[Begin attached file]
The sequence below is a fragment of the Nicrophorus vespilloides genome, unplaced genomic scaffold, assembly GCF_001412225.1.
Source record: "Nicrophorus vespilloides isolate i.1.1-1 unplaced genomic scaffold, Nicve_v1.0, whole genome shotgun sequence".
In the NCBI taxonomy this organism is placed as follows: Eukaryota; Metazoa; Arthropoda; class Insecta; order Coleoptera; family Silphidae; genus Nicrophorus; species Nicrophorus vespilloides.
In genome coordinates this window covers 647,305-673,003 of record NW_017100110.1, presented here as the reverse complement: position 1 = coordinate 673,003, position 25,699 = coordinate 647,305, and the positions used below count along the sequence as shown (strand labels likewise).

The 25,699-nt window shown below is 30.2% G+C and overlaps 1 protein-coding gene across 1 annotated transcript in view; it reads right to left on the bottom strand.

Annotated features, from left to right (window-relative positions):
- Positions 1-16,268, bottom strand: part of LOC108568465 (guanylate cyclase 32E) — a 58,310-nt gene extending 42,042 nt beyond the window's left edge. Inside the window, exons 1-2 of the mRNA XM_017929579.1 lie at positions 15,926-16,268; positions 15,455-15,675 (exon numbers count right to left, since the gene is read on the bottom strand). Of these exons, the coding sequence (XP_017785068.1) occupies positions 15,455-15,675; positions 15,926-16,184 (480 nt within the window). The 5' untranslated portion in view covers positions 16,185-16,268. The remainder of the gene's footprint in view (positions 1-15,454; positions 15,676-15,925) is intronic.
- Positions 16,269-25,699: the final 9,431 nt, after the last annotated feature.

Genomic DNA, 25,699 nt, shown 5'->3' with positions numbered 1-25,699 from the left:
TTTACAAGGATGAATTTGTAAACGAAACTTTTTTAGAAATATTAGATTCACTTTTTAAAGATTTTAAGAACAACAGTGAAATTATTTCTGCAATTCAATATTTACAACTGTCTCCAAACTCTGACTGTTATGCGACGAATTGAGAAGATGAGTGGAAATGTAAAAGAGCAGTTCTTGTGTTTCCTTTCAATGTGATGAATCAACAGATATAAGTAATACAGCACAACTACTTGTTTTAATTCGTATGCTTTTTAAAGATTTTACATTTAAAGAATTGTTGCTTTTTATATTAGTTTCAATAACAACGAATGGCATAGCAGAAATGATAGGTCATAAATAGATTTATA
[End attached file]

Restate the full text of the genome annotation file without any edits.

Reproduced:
The sequence below is a fragment of the Nicrophorus vespilloides genome, unplaced genomic scaffold, assembly GCF_001412225.1.
Source record: "Nicrophorus vespilloides isolate i.1.1-1 unplaced genomic scaffold, Nicve_v1.0, whole genome shotgun sequence".
In the NCBI taxonomy this organism is placed as follows: Eukaryota; Metazoa; Arthropoda; class Insecta; order Coleoptera; family Silphidae; genus Nicrophorus; species Nicrophorus vespilloides.
In genome coordinates this window covers 647,305-673,003 of record NW_017100110.1, presented here as the reverse complement: position 1 = coordinate 673,003, position 25,699 = coordinate 647,305, and the positions used below count along the sequence as shown (strand labels likewise).

The 25,699-nt window shown below is 30.2% G+C and overlaps 1 protein-coding gene across 1 annotated transcript in view; it reads right to left on the bottom strand.

Annotated features, from left to right (window-relative positions):
- Positions 1-16,268, bottom strand: part of LOC108568465 (guanylate cyclase 32E) — a 58,310-nt gene extending 42,042 nt beyond the window's left edge. Inside the window, exons 1-2 of the mRNA XM_017929579.1 lie at positions 15,926-16,268; positions 15,455-15,675 (exon numbers count right to left, since the gene is read on the bottom strand). Of these exons, the coding sequence (XP_017785068.1) occupies positions 15,455-15,675; positions 15,926-16,184 (480 nt within the window). The 5' untranslated portion in view covers positions 16,185-16,268. The remainder of the gene's footprint in view (positions 1-15,454; positions 15,676-15,925) is intronic.
- Positions 16,269-25,699: the final 9,431 nt, after the last annotated feature.

Genomic DNA, 25,699 nt, shown 5'->3' with positions numbered 1-25,699 from the left:
TTTACAAGGATGAATTTGTAAACGAAACTTTTTTAGAAATATTAGATTCACTTTTTAAAGATTTTAAGAACAACAGTGAAATTATTTCTGCAATTCAATATTTACAACTGTCTCCAAACTCTGACTGTTATGCGACGAATTGAGAAGATGAGTGGAAATGTAAAAGAGCAGTTCTTGTGTTTCCTTTCAATGTGATGAATCAACAGATATAAGTAATACAGCACAACTACTTGTTTTAATTCGTATGCTTTTTAAAGATTTTACATTTAAAGAATTGTTGCTTTTTATATTAGTTTCAATAACAACGAATGGCATAGCAGAAATGATAGGTCATAAATAGATTTATA